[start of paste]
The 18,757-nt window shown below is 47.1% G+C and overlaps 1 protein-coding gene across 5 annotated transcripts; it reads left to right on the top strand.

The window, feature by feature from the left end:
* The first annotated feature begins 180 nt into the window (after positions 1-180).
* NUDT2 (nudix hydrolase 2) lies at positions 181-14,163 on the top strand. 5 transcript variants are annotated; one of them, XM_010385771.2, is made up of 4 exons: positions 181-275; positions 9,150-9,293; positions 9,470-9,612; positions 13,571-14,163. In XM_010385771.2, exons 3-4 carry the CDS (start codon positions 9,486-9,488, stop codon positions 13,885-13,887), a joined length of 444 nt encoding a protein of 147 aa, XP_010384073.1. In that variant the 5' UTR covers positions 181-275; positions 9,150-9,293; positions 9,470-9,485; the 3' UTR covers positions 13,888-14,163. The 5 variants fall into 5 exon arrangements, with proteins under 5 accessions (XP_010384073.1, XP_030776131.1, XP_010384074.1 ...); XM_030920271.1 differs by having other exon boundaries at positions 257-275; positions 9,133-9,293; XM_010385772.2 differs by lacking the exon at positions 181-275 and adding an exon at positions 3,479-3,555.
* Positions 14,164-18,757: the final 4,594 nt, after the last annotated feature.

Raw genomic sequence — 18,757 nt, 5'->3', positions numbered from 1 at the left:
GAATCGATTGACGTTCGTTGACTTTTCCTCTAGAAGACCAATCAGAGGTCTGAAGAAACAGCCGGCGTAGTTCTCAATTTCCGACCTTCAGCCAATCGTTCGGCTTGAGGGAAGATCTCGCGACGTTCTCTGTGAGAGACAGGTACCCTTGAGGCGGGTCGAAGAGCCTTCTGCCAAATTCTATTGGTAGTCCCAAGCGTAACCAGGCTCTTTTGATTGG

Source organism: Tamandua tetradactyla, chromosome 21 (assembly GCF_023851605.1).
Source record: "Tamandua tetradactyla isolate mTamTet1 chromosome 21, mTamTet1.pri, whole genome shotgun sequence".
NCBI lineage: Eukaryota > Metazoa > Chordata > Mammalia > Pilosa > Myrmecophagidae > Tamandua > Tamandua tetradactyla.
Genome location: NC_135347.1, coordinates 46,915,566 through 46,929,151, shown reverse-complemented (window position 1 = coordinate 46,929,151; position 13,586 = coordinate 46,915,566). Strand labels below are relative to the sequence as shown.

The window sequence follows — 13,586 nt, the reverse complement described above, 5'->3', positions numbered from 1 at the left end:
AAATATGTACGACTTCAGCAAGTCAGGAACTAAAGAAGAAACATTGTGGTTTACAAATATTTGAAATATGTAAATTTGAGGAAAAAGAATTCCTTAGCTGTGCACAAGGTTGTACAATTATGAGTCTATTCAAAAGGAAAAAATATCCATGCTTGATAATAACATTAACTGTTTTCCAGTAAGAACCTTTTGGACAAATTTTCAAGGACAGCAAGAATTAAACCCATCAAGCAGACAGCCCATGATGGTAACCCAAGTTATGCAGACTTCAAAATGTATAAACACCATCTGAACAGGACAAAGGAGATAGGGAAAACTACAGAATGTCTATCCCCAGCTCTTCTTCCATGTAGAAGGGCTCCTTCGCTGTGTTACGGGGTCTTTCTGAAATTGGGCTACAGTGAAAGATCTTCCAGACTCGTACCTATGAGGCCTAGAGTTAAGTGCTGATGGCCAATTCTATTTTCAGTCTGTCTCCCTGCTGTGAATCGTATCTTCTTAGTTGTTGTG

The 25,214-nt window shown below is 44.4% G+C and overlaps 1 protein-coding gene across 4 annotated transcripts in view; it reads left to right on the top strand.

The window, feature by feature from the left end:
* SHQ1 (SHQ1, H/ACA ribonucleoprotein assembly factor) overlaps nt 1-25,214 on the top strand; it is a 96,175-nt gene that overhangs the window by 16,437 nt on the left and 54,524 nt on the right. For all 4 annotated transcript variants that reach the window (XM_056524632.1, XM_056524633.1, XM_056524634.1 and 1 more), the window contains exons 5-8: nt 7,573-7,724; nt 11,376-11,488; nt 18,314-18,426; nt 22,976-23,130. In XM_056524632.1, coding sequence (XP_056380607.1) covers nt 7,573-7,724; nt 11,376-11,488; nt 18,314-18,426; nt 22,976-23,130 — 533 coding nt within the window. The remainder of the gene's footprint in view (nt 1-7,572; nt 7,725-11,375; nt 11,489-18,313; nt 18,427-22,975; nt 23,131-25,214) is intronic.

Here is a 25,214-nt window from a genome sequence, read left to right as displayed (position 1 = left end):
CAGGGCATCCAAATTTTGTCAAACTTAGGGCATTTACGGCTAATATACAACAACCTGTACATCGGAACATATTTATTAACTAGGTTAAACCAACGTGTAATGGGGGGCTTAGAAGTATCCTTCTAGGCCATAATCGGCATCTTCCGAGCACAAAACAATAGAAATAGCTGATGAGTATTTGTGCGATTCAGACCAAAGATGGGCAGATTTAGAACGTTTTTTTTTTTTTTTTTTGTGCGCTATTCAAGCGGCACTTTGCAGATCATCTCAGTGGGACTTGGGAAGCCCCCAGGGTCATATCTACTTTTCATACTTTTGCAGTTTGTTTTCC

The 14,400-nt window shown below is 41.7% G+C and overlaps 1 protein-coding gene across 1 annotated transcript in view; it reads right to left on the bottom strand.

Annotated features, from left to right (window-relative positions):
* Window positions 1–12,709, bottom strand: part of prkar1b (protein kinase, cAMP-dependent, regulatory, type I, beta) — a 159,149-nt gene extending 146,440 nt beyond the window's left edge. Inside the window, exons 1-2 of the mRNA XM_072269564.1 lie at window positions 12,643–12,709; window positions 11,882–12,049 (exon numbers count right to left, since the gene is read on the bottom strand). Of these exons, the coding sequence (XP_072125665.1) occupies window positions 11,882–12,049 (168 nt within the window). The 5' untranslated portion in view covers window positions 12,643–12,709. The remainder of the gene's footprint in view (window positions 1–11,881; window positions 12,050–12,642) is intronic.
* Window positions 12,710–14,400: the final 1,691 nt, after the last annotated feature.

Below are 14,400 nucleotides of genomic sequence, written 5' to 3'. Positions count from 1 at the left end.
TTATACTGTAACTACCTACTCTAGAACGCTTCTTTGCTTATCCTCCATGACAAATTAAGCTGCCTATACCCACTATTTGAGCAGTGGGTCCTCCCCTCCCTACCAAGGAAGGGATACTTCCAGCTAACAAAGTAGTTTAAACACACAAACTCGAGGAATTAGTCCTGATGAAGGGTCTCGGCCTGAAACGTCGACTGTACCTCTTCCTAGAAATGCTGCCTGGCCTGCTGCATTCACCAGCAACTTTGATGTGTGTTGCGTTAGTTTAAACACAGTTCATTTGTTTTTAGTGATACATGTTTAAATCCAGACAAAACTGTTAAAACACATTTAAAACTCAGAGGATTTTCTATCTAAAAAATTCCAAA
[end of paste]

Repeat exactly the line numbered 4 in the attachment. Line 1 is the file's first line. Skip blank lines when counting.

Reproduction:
* NUDT2 (nudix hydrolase 2) lies at positions 181-14,163 on the top strand. 5 transcript variants are annotated; one of them, XM_010385771.2, is made up of 4 exons: positions 181-275; positions 9,150-9,293; positions 9,470-9,612; positions 13,571-14,163. In XM_010385771.2, exons 3-4 carry the CDS (start codon positions 9,486-9,488, stop codon positions 13,885-13,887), a joined length of 444 nt encoding a protein of 147 aa, XP_010384073.1. In that variant the 5' UTR covers positions 181-275; positions 9,150-9,293; positions 9,470-9,485; the 3' UTR covers positions 13,888-14,163. The 5 variants fall into 5 exon arrangements, with proteins under 5 accessions (XP_010384073.1, XP_030776131.1, XP_010384074.1 ...); XM_030920271.1 differs by having other exon boundaries at positions 257-275; positions 9,133-9,293; XM_010385772.2 differs by lacking the exon at positions 181-275 and adding an exon at positions 3,479-3,555.